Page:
Apple's Time Capsule hardware. Could it be getting a refresh at the show with Lion-only features? Apple

There's also the MacBook Air, which is expected to get an update to Intel's Sandybridge processors and Thunderbolt I/O technology this month. Apple could be saving that to coincide with the release of Final Cut Pro X, which is due this month and could really take advantage of the Thunderbolt port. But given that the current generation of that notebook made its debut alongside Lion back in October, it would be fitting for it to get some face time along with the OS if it's released the day of the show.

Then there's the dark horse: a new iPhone. The iPhone has historically played an integral part to new releases of iOS, and last year's WWDC made for the debut of the iPhone 4. So far, all the rumors have pointed to Apple releasing the iPhone 4's follow-up in the Fall with a device that sports some incremental improvements, though nowhere near the leap that was the 3GS to the 4.

So can Apple really debut a new version of iOS, without adding some hardware-specific features that only the latest and the greatest will be able to do? Based on Apple's unveiling of iOS 4 two months ahead of last year's WWDC, that certainly seems to be the case. Perhaps just like it did with FaceTime, Apple will save those secret features for a later date.


4. When will these three things arrive?
In years past, Apple's used WWDC as the demo ground for new versions of OS X, but this year things have been turned around. The company took the wraps off Lion at a press event back in October, and since then, there have been several developer preview releases, the kind that would usually come post-WWDC, and on the way to a consumer release later this year. Apple could have fine-tuned many of the bugs by now, enough to the point that OS X is now ready to hit store shelves. The big question then is if that's happening the same day as the show.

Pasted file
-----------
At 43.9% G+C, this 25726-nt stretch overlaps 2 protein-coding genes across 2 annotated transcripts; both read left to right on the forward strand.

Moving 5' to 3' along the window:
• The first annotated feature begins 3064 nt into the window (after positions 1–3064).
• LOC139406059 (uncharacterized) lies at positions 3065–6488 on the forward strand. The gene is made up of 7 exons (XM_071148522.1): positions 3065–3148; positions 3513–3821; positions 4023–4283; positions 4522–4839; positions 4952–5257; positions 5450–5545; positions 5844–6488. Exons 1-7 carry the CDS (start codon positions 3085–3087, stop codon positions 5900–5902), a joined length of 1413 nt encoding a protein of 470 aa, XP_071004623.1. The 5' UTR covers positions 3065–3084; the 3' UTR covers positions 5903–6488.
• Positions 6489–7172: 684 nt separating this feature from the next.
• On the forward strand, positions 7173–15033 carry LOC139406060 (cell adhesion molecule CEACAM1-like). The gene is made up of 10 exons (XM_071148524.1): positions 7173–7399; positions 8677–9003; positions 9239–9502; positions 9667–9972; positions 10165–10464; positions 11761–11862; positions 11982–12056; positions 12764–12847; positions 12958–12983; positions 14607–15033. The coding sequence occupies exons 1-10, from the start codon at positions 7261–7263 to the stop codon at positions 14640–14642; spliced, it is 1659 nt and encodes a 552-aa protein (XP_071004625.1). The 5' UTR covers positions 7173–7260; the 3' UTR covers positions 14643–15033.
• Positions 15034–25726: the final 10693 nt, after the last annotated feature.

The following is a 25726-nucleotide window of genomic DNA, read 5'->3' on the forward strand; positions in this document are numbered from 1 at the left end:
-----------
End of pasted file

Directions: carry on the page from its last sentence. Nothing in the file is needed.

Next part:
As for iOS 5, Apple has a long tradition of doing several developer betas ahead of a public release to work out any kinks. Since Monday's the first time the company is showing it off, it's safe to assume it won't be available to consumers just yet. Apple is likely to take a similar approach to what it's done with Mac OS X and previous iOS releases, giving developers a preview build or two to work on making their applications compatible with new features and updated APIs.

That leaves iCloud, which is the biggest question mark and entirely more complex. Despite the problems with MobileMe, Apple launched the overhaul of .Mac the same day it was announced. Apple did a same-day launch a year later with its iWork.com office suite. Yet the the features that iCloud promises to provide may not all be there when the product is launched. As my CNET colleague Greg Sandoval wrote yesterday, streaming won't be available from the get go, and any music that's stored needs to be an iTunes purchase, with other songs from a user's collection being able to be added later on in the service's lifetime.


5. Can the price of Lion go lower?
The price of Apple's Mac OS took a dramatic drop in the most recent version, with Snow Leopard coming in as a $29 upgrade to users of 10.5 "Leopard." Leopard itself cost $129 for Tiger upgraders. Some argue that price tag was so low because Snow Leopard was housekeeping update of sorts, adding a handful of new features, but leaving most of the major upgrades behind the scenes.

In some ways, Lion has been positioned in the same way, with a number of tweaks to the Mac OS X visual style, along with existing features including app juggling, file security, system back-up and restore.

One thing that could affect the price is how it's distributed. A report from Apple Insider last month said that Apple planned to offer the software as a direct download through the Mac App Store, a place where Apple's put software it's sold on discs at a much lower price. Proof of that is Aperture, the company's pro photo editing software. If you want to buy it on a disc, you can pay Apple $199. Or you can fire up the Mac App Store and pay $79.99 for the digital download.

Would Apple do something like that for a full-fledged system software update? The fact that the company's been delivering previews of the software to developers through the Mac App Store is certainly a good sign. It's also a very sneaky, but smart way to get people to start making purchases through Apple's digital software store, a door buster that could pay dividends down the line.

CNET will be live on the scene for Monday's keynote. Stay tuned for details on when and where you can catch our live blog.